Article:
Editors: Demet Özmen, Nevra Akdemir
Patriarchy and Informal Work: Unpaid Family Workers of Istanbul’s Garment Ateliers
The result of implementation of export-oriented industrialization strategies has been the impressive growth of garment production in Turkey. Supported by the flexible production and subcontracting relations, family-owned garment ateliers became the prominent location of production and have opened up the doors of the global markets. As family-owned businesses, ateliers draw on inexpensive and often unpaid, flexible, and loyal immediate and extended kin to provide labour. Garment ateliers operate informally on the outskirts of big cities, such as İstanbul, where rural migrant families comprise a cheap labour pool for enterprising migrant business owners. The role of women’s unpaid and underpaid labour involvement in garment ateliers in İstanbul is a reflection of how these ateliers manage cooperating the social networks of extended kin relations into garment production. This study—through two case-studies— focuses on family labour and extended kin social networks to analyze patriarchal relations and how they affect the role of women’s unpaid and underpaid labour in these garment ateliers.
Keywords: Export-Oriented Industrialization, Family-Owned Businesses, Garment Ateliers, Kin Relations, Women’s Unpaid and Underpaid Labour.
The Relation between Technology and Women’s Paid Work from a Historical Perspective
The aim of this study is to analyze the relation between the technologies used in production and structural characteristics of patriarchal capitalist system. It starts with the examination of production technologies that have been one of the most important power instruments even before the capitalist mode of production and demonstrates the exclusion of women from the design process of those technologies. Second section is allocated for the relation between production technologies and women’s paid work in capitalist mode of production and it starts with the industrial revolution. During the early period of industrial revolution, as long as technology broke the dependency into the muscle in production process, both women and children have been employed in large numbers. Although women had chance to improve their technical skills during that time period, because of the resistance organized by men workers and their unions which didn’t accept woman as a member until the end of 19th century, gender based segregation into labor market has been sharpened. The major dynamics of the process based on the continuity of in-house reproduction activities have been investigated together with the collisions and settlements between men workers and capitalists under this section.The impact of 1st and 2nd World Wars on women’s technical skills and the governmental policies that have took women labor force out just after the wars is also discussed.The final section is about the gap in between women labor force and technical skills today in Turkey and the affects of new industrial policy based on technology incentive production on women’s paid work in Turkey.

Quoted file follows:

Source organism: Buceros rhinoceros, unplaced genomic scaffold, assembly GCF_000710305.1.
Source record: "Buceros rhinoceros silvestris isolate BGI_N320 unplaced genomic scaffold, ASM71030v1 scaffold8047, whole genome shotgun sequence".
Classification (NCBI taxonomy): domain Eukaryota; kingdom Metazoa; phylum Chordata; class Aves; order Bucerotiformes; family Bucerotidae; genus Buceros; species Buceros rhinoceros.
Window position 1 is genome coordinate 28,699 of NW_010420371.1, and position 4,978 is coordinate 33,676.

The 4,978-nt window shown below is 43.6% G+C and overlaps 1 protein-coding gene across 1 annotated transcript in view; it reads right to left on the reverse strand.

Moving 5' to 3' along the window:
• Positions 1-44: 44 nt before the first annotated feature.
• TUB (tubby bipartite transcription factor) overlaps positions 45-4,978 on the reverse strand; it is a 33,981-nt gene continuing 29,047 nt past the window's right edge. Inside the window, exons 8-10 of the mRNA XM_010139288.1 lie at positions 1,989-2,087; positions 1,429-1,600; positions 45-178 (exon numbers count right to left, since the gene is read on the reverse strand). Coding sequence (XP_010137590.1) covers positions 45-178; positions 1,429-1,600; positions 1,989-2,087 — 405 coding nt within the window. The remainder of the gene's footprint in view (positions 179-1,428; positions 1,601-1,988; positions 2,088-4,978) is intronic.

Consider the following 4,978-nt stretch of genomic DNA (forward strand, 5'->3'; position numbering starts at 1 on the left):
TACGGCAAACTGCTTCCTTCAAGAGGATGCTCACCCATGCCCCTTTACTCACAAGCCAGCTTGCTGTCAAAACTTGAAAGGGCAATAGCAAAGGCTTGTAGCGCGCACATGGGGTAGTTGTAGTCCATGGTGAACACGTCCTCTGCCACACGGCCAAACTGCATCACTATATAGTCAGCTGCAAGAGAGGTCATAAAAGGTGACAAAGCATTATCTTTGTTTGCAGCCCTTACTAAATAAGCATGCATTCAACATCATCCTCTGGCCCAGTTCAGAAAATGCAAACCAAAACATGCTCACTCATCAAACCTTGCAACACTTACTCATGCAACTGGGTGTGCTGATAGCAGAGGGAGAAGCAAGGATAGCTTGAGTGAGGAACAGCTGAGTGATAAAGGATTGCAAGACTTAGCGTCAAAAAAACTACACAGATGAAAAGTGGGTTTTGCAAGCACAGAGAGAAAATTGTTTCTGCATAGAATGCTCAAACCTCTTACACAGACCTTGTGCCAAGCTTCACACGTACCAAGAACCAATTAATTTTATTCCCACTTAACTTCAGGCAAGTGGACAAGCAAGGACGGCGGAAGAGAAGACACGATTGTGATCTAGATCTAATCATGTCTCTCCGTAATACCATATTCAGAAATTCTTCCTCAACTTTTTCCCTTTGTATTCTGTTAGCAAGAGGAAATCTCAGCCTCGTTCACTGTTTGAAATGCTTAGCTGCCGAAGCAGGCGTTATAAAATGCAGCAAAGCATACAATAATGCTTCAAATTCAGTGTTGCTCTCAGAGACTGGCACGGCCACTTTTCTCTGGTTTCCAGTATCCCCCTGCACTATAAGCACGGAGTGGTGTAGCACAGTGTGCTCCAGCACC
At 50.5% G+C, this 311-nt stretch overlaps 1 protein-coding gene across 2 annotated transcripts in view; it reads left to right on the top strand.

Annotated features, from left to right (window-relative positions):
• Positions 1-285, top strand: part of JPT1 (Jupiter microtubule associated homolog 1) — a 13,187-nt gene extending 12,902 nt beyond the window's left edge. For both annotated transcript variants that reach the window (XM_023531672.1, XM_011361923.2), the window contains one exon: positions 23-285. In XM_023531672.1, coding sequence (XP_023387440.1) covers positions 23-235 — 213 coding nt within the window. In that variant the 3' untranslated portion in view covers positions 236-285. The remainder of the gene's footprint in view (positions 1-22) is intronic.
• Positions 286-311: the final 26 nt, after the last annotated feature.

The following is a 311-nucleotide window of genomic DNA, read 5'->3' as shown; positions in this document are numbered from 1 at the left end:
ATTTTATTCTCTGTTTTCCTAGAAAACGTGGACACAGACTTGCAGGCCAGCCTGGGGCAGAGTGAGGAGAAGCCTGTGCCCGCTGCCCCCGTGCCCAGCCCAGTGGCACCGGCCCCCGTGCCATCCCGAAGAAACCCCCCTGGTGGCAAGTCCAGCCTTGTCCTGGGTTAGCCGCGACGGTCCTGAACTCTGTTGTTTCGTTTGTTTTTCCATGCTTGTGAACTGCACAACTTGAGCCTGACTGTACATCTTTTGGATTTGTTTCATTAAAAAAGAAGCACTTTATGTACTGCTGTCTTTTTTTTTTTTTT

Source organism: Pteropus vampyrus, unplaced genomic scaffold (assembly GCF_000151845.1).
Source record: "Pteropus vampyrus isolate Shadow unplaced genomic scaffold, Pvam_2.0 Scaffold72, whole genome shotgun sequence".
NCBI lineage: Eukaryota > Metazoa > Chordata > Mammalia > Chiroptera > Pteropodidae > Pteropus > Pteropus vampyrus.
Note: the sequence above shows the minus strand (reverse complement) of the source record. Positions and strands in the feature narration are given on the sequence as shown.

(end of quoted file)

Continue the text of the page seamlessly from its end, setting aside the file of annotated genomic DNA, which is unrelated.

Keywords: Patriarchal Capitalist System, Gender Based Segregation, Production Technologies, Women’s Paid Work.
Analyzing Socialist Feminism in Turkey Through Kaktüs
By studying Socialist Feminist Kaktüs magazine, published between 1988-1990, the socialist feminist tendency in the uprising feminist movement in Turkey is researched. In this context, a few of the important socialism practices’ politics and applications on women’s opression, and different feminisms’ theoretical analysis are being discussed. To understand, which needs of women’s movement Kaktüs answered, the women movement before feminism in Turkey is examined. In the frame of this historical and theoretical background Kaktüs and socialist feminist politics/movement in Turkey is debated. The aim was trying to answer the questions; what possibilities and obstacles were; and what the reflections Kaktüs still has today.